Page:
Items tagged with Chrome

Official support for Windows 7 might have ended in January of this year, but software support for Microsoft's older operating system hasn't completely dried up yet. Google still fields the world's most popular web browser, Chrome, on the platform. Originally, that was due to change in July of 2021, but the search giant has shifted its plans slightly. In a blog post, Chrome Engineering Director Max Christoff says that now that Chrome's Windows 7 support will live on for at least another six months, into early 2022. Why did Google shift gears? The short answer is the COVID-19 pandemic. However, not every organization has been able to keep up with its plan to migrate existing Windows 7 clients to... Read more...
Have you updated to the latest version of Google's popular Chrome browser yet? You should, because as far Google is concerned, this month's update delivers the biggest performance gain in years, the result of several tweaks and improvements it made underneath the hood of the Chromium-based browser. Google is also touting better battery life on laptops. The update to Chrome version 87 also represents the last Chrome release until next year, Google says. On most PCs, Chrome will eventually get around to automatically updating itself, but if you want to force the issue (or simply check which version you are running), click the three dots in the upper-right corner of the browser and navigate to Help... Read more...
Google has long been on the radar screen of the U.S. Department of Justice for potential antitrust violations. In the past two decades, the company has become a tech behemoth covering search, advertising, smartphones, web browsers, hardware and various other sectors while maintaining a vast global footprint. Meanwhile, the U.S. House antitrust subcommittee has been investigating alleged antitrust violations by Google and its tech counterparts like Apple, Amazon and Facebook for the past 16 months. Now, we're learning that the DOJ is reportedly taking steps to breakup up Google, and it could send shockwaves through the tech sphere. The news comes from Politico, which is... Read more...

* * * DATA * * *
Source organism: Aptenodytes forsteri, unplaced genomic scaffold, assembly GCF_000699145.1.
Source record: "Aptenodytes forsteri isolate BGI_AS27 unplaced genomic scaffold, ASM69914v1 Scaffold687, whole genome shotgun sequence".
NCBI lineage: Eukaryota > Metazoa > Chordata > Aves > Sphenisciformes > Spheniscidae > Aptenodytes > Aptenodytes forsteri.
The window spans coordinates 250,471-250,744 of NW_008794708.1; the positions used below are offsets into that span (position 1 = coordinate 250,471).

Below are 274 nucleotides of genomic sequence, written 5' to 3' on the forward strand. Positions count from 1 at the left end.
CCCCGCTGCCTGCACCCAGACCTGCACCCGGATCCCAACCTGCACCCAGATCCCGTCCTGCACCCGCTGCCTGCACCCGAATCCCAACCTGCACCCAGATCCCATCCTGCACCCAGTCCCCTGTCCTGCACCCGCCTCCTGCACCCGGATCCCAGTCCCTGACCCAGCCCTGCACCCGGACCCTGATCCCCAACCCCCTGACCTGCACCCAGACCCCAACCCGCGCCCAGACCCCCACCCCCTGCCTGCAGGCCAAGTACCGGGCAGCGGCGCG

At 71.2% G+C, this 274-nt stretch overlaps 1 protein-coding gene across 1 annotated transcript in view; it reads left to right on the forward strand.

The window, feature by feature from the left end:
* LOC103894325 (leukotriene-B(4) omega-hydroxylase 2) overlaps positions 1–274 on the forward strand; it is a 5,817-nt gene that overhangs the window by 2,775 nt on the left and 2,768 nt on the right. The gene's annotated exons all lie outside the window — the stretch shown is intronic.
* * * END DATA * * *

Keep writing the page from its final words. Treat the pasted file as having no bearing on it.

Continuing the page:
Google is working toe decouple its Chrome browser from the Chrome OS window manager and system UI, and while on the surface that might sound like a puzzling move, there is a method the company's madness. By separating Chrome from Chrome OS, Google could theoretically extend the relevancy of an aging Chromebook. Chrome and Chrome OS are intertwined. The system UI and browser share the same binary. Where this can become problematic is when a Chromebook reaches its Auto Update Expiration (AUE) date, At that point, automatic updates are no longer doled out, and owners of an affected model could lose some key functionality. "Chrome devices that have not reached their AUE date will continue to receive... Read more...